The “Twilight” star talks about media insanity, her unbelievable career arc and her role in “On the Road”
December 18, 2012 in SALON
I met Kristen Stewart somewhat unexpectedly. And I really liked her! I mean, she’s a cagey, cautious person; you can feel her sizing you up while she decides whether you’re an idiot or a nutjob and discerns how much she should stick to polite, neutral remarks. You might be like that, too, if you were 22 years old and the highest-paid actress in the history of Hollywood, and if you had seen an ordinary domestic spat with your boyfriend – the sort of thing a whole lot of 22-year-olds go through, if I remember correctly – become an international front-page tabloid story.
I did not ask her anything about Robert Pattinson or the current state of her love life. Because it’s not my business, and I really don’t care! So if that’s what you want to read, you might have to look elsewhere. But even in a brief and necessarily superficial conversation, I got a few flashes of real personality: Stewart is a young woman with a mischievous wit and a penchant for murmured, foul-mouthed asides who is enthusiastic about her work and also aware that her rocket-like ascension from the little-known indie ingénue of “Into the Wild” and “Adventureland” to a huge superstar has been an incredibly strange story.
Earlier this week, the virgin-turned-vampire of the just-concluded “Twilight” series was in New York for the premiere of a vastly different sort of film: the long-brewing adaptation of Jack Kerouac’s “On the Road” from Brazilian director Walter Salles (of “The Motorcycle Diaries”). A passion project that Salles has been working on for five years – and which he inherited from Francis Ford Coppola, who once hoped to make the film with Brad Pitt and Ethan Hawke in the starring roles – this “On the Road” is decidedly a mixed bag, visually lovely and packed full of music and atmosphere, but only sometimes capturing the syncopated, drug-fueled effervescence of Kerouac’s prose.
Stewart has been working hard to promote the film since its Cannes premiere in May, which is remarkable considering that she plays a supporting role and that it seems unlikely “On the Road” will attract much of a mainstream audience. (Her scenes were actually filmed more than two years ago, just before she shot the next-to-last “Twilight” film.) Her character, known as Marylou in the book and movie, is based on a real person named Luanne Henderson, who was the on-and-off partner of Kerouac’s charismatic, bisexual pal Neal Cassady, who became Dean Moriarty in “On the Road.” (Dean is played by Garrett Hedlund in this movie’s real star-making performance.)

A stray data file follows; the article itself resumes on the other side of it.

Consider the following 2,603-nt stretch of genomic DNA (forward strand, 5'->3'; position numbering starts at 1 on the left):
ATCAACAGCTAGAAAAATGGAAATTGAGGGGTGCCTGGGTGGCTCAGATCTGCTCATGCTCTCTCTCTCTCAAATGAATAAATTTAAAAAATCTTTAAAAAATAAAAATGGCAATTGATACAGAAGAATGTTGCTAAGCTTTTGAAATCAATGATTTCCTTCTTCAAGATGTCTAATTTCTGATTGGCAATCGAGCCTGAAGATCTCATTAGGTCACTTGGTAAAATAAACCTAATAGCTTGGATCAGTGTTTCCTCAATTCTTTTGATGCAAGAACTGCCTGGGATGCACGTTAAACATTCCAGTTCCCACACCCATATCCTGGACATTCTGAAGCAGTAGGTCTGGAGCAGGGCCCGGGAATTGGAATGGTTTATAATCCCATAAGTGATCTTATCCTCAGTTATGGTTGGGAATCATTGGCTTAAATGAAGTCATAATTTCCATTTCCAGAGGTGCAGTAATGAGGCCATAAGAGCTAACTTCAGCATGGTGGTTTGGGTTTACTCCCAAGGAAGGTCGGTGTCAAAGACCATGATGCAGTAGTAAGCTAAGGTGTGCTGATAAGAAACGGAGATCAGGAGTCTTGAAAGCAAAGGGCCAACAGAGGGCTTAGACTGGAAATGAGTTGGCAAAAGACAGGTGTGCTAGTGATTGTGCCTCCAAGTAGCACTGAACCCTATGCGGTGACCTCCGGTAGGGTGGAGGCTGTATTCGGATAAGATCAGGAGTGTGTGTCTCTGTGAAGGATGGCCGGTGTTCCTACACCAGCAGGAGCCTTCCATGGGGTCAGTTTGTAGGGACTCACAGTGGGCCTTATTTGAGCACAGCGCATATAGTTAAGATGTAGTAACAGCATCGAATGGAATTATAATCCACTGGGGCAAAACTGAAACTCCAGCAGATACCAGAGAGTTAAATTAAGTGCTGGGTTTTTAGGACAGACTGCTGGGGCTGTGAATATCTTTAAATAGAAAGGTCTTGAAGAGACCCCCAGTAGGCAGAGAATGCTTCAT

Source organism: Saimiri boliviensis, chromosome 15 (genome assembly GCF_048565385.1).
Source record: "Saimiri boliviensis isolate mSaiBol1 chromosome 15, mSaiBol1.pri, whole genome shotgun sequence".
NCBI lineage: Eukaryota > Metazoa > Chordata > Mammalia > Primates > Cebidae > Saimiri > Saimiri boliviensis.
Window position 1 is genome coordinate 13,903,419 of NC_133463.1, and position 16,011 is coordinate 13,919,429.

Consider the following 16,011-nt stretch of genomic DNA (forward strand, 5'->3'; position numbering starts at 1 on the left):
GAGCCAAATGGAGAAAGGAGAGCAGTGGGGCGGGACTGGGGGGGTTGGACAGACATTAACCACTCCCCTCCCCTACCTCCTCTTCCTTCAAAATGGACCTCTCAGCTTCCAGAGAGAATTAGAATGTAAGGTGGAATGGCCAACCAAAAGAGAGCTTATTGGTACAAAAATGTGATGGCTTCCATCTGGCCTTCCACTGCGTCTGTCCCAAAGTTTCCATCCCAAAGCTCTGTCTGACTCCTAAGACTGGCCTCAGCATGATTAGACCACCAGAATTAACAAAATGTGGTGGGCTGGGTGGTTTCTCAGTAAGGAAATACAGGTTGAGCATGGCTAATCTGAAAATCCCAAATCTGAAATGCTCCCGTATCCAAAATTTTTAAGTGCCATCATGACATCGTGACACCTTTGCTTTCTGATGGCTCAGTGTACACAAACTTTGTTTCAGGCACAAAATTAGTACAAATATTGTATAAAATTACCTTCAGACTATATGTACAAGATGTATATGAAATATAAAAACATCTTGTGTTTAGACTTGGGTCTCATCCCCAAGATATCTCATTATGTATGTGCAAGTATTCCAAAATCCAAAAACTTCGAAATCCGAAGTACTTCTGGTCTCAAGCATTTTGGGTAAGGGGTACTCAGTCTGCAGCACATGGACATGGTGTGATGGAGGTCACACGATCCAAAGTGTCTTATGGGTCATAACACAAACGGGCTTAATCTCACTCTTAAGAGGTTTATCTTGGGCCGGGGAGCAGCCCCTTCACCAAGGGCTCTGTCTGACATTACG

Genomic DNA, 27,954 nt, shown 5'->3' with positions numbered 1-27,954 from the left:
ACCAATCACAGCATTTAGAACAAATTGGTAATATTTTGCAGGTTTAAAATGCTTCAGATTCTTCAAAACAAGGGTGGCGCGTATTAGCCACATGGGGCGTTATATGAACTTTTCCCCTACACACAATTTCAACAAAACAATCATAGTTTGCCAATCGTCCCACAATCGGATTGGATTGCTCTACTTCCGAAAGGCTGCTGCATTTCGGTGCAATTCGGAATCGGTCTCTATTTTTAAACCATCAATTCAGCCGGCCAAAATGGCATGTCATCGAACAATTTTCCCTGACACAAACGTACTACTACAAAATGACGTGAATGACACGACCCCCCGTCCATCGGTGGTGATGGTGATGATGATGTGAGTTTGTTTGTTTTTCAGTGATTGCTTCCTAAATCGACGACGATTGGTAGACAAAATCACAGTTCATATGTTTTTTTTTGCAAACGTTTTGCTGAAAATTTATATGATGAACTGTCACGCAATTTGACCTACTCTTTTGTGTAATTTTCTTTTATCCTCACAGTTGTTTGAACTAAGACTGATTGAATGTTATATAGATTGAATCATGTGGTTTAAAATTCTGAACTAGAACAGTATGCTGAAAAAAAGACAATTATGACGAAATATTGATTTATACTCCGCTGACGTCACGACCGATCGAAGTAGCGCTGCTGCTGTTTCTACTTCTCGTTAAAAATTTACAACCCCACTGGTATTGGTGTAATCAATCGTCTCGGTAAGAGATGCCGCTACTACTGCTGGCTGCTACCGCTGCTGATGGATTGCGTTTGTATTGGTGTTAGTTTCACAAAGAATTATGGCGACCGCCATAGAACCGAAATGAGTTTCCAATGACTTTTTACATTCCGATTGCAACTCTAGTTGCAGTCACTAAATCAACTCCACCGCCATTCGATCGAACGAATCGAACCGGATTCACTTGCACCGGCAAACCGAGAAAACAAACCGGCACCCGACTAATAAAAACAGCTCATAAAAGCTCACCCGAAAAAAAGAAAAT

One of the virtues of Stewart’s post-“Twilight” position, as she reflected in our conversation, is that she gets to do whatever she damn well pleases in a business and an era where most working actors have limited choices. She may or may not return to the role of Snow White in a sequel to the darkish fantasy “Snow White and the Huntsman,” and although she’s been cast opposite Ben Affleck in a screwball comedy for “Crazy, Stupid, Love” creators Glenn Ficarra and John Requa, that movie hasn’t begun production. In the meantime, her publicists suggested (with about 12 hours’ notice) that she might be willing to chat for a few minutes in her New York hotel before the “On the Road” premiere.
Although she was photographed later that night in a lacy, sheer and leggy designer dress and alarmingly high pumps, when I met Stewart she was dressed more anonymously, almost tomboyishly, in a pinstripe shirt, tan pullover and slim-fitting blue jeans.